|Publication number||US5673037 A|
|Application number||US 08/303,965|
|Publication date||Sep 30, 1997|
|Filing date||Sep 9, 1994|
|Priority date||Sep 9, 1994|
|Also published as||DE69530547D1, DE69530547T2, EP0702323A2, EP0702323A3, EP0702323B1|
|Publication number||08303965, 303965, US 5673037 A, US 5673037A, US-A-5673037, US5673037 A, US5673037A|
|Inventors||Christian Lenz Cesar, Shun Shing Chan, Thomas Anthony Cofino, Kenneth Alan Goldman, Sharon L. Greene, Harley Kent Heinrich, Kevin Patrick McAuliffe|
|Original Assignee||International Business Machines Corporation|
|Export Citation||BiBTeX, EndNote, RefMan|
|Patent Citations (14), Non-Patent Citations (8), Referenced by (197), Classifications (26), Legal Events (11)|
|External Links: USPTO, USPTO Assignment, Espacenet|
This invention relates to the field of radio frequency tagging. More specifically, the invention relates to communication with and/or identification of subsets of a group of radio frequency tags.
A radio frequency (RF) identification system consists of an RF base station and a plurality of RF tags.
In a typical configuration, the base station has a computer section which issues commands to an RF transmitter and receives commands from the RF receiver. The commands serve to identify tags present in the RF field of the base station. In some implementations, commands exist to gather information from the tags. In more advanced systems, commands exist which output information to the tags. This output information may be held temporarily on the tag, it may remain until over written, or it may remain permanently on the tag.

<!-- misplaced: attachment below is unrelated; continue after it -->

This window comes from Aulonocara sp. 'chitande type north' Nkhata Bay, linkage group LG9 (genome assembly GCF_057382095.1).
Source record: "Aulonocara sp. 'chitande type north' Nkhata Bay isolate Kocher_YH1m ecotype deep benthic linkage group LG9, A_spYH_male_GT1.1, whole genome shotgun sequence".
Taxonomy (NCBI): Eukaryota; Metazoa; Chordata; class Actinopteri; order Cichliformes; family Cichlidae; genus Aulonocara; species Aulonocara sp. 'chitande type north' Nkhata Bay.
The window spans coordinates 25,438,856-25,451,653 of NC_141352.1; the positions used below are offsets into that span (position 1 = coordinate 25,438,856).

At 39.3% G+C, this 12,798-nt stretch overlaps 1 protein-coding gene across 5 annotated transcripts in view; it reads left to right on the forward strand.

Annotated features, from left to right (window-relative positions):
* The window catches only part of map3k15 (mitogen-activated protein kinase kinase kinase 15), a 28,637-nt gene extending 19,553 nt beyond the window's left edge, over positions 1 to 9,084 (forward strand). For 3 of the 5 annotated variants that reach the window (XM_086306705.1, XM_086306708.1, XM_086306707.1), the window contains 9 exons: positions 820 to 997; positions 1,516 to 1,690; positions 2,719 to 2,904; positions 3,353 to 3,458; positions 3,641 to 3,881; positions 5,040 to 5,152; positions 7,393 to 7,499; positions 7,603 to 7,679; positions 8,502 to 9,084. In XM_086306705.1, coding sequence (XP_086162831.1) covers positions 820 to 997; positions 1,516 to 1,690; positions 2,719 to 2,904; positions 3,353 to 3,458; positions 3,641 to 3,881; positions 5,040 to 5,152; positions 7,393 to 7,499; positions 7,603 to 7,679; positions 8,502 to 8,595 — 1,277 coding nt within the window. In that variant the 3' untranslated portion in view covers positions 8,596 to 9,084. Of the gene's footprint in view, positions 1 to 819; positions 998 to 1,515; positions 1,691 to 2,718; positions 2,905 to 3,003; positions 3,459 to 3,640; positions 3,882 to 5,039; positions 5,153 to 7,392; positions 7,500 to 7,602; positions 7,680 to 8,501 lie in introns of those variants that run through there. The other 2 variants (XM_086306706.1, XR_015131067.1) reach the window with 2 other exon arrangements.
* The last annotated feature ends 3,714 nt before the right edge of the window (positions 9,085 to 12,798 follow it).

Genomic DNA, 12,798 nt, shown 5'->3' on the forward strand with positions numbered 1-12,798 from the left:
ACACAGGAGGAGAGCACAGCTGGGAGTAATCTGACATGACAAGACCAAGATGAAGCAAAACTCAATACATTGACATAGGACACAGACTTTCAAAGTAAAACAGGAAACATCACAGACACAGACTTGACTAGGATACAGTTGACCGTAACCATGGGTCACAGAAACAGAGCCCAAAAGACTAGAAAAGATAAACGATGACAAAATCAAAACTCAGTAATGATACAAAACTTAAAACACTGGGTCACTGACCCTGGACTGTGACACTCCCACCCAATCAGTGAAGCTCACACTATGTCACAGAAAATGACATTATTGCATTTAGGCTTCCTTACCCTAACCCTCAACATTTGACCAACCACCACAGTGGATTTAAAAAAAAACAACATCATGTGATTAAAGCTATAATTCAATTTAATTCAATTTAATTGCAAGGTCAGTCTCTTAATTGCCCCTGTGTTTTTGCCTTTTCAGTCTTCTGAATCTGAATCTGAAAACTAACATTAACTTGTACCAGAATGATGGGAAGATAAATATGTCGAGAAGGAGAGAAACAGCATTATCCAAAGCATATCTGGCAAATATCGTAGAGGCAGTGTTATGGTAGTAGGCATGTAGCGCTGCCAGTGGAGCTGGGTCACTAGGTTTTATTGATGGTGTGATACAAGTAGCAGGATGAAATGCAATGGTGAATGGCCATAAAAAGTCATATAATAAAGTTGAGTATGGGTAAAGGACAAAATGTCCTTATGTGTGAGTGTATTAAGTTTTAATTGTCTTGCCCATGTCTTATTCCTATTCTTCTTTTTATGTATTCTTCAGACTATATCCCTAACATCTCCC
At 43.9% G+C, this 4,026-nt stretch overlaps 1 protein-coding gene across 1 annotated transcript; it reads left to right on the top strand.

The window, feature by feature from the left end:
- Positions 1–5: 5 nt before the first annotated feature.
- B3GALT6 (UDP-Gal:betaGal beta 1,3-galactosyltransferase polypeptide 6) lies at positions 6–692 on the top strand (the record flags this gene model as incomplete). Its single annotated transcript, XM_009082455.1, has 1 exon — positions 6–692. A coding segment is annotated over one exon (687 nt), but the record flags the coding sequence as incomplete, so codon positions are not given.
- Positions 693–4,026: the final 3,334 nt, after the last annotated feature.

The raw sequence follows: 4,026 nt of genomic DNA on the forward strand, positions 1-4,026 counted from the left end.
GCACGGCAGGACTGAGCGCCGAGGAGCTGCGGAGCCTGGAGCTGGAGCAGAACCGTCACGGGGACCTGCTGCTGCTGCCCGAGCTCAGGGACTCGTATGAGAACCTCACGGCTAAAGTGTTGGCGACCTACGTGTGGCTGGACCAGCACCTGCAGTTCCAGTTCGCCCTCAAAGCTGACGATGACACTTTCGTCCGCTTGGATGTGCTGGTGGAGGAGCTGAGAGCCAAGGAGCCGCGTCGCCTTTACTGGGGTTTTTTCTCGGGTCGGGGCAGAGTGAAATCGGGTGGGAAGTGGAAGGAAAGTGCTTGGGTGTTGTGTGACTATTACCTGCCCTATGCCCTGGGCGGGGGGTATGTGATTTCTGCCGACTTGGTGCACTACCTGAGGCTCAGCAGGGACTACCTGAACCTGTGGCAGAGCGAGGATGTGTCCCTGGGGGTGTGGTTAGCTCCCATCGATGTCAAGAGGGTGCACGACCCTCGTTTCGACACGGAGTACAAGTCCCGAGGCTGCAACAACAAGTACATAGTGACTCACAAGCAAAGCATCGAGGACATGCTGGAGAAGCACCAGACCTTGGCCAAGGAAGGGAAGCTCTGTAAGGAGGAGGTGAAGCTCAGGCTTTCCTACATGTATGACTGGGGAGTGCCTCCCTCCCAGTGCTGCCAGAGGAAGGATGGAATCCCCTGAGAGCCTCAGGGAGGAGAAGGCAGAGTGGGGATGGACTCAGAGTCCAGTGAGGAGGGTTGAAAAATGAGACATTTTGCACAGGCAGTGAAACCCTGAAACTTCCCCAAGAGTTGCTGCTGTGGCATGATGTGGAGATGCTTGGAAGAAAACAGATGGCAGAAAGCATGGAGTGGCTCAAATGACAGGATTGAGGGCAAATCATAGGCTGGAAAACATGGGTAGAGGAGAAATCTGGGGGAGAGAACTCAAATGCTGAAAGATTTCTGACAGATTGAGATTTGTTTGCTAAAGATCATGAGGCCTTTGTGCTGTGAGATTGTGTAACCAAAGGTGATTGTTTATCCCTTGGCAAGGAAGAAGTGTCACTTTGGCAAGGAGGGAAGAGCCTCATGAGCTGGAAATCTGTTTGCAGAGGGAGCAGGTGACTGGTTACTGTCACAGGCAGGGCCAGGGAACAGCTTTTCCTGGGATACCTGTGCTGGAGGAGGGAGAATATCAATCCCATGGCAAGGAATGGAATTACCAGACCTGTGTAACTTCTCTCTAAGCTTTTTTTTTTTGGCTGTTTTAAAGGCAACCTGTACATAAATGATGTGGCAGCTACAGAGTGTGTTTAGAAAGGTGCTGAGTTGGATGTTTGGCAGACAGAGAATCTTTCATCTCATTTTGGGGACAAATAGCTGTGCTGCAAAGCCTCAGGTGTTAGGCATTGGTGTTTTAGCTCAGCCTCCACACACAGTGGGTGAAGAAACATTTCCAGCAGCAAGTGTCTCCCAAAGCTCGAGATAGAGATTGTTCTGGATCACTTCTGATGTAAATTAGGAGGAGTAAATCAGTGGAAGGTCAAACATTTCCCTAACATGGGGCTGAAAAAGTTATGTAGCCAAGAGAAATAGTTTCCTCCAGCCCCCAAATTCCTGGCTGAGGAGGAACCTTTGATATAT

The RF transmitter of the base station encodes the command from the computer section, modulates it from a base band to the radio frequency, amplifies it, and passes it to the RF antenna. The RF receiver gathers the return signal from the antenna, demodulates it from the RF frequency to the base band, decodes it, and passes it back to the computer section for processing. The base station antenna sends RF signals to and receives RF signals from one or more tags within the RF signal range.
Two useful functions of the system are to:
1) Determining if any tags meeting certain criteria are in the field (the range of the RF signal transmitted and/or received by the the base station) of the base station, and
2) Identifying tags meeting certain criteria for subsequent processing.
In the prior art there are systems that must identify all tags in the field of the reader before either of the above functions can be performed. In one system, tags are temporarily turned off when successfully identified by the reader. After a period of approximately 10 minutes, they are reactivated and must again be deactivated when presented to a reader.
Other alternatives also exist in the prior art. Some systems must identify all tags in the field. However, tags cannot be disabled to accomplish this. In another system only a single tag in the field can be identified. Tags in this system also can not be disabled.
The prior art requires that all tags in the RF field be identified and that data be read from them in order to determine if any of the tags met the criteria specified by the tagging application. This process is slow to the point where certain tagging applications are precluded.
For example, a security application might have a number of tags passing through a base station RF field in a short time. It is important that tags meeting certain alarm criteria be detected during this short time (also called real time). The requirement may be to identify and read all tags to determine alarm status during the real time that the tags are passing through the base station field. If there are a large number of tags passing through the RF field and/or the tags are passing through very rapidly, the prior art may fail to identify and read all the tags in the RF field before they pass out of the field.